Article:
State Announces New Tax Rule Meant To Help Food Truck Vendors
California tax officials are looking to streamline the lunchtime rush for food-truck feasts with a new rule July 1.
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“As the food-truck industry continues to motor its way into the mainstream, the California State Board of Equalization is serving up an amended regulation that’ll make it that much easier for Californians to enjoy the culinary creations being borne out of this ever-growing industry,” according to BOE officials in a news release.
The new rule really is meant to streamline things for vendors, but customers might find things easier, an official said.
“We want to help California businesses be successful,” said Board of Equalization member George Runner. “Our new regulation will make life a bit simpler for California’s fast-growing mobile food industry and more convenient for their customers, too.”
Starting next month, all pricing posted on food truck windows is now presumed by tax officials to include sales tax.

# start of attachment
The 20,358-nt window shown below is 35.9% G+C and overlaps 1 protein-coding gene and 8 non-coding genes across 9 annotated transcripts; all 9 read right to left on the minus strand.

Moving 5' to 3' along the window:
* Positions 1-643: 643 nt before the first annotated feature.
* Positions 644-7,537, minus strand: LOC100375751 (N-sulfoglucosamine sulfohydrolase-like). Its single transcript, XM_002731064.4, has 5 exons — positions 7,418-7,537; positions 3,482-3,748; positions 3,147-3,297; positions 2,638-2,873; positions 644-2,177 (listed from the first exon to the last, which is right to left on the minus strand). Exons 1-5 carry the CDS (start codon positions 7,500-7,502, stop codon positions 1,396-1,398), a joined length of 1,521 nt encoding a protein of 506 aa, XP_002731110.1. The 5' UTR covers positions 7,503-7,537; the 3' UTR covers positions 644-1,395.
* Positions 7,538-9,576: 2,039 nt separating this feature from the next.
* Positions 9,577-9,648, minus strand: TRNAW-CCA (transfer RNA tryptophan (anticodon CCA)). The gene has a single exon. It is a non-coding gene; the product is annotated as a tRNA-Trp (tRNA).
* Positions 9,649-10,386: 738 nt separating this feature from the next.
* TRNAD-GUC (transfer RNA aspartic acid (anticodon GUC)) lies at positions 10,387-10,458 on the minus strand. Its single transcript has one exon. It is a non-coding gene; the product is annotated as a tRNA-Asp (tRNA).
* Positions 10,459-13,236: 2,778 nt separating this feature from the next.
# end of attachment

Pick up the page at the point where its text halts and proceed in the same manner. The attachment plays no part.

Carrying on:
“So there’s no more digging around for that extra nickel or quarter to cover the tax portion of your bill,” officials said in a news release. “It also allows food truck owners an easier way to conduct their pricing.”
The BOE is making an announcement about the move in an effort to raise awareness about the regulation, and the BOE itself, the officials said, noting the food truck industry is fast-growing and owners aren’t always aware of the necessary regulations.
Runner is the BOE representative for the district including the Santa Clarita Valley, and will be at the announcement Friday in Sacramento.
The move is an effort by the state to keep up with a business that reported more than $1 billion in sales last year, according to an IBISWorld business report.
There were more than 30,000 food trucks with more than 35,000 employees in 2013, according to the same report.
It’s meant to make it easier for business owners who travel to cities, often several times a day, which have different sales tax rates.
Food truck owners still have the option to post their prices as a before-tax cost, but the rule was intended to make their operations easier to run, said an official who spoke on background because they were not authorized to talk to media.
The rule was adopted unanimously at the March 21 Board of Equalization meeting.
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Article: State Announces New Tax Rule Meant To Help Food Truck Vendors
Source: Santa Clarita News
Author: Perry Smith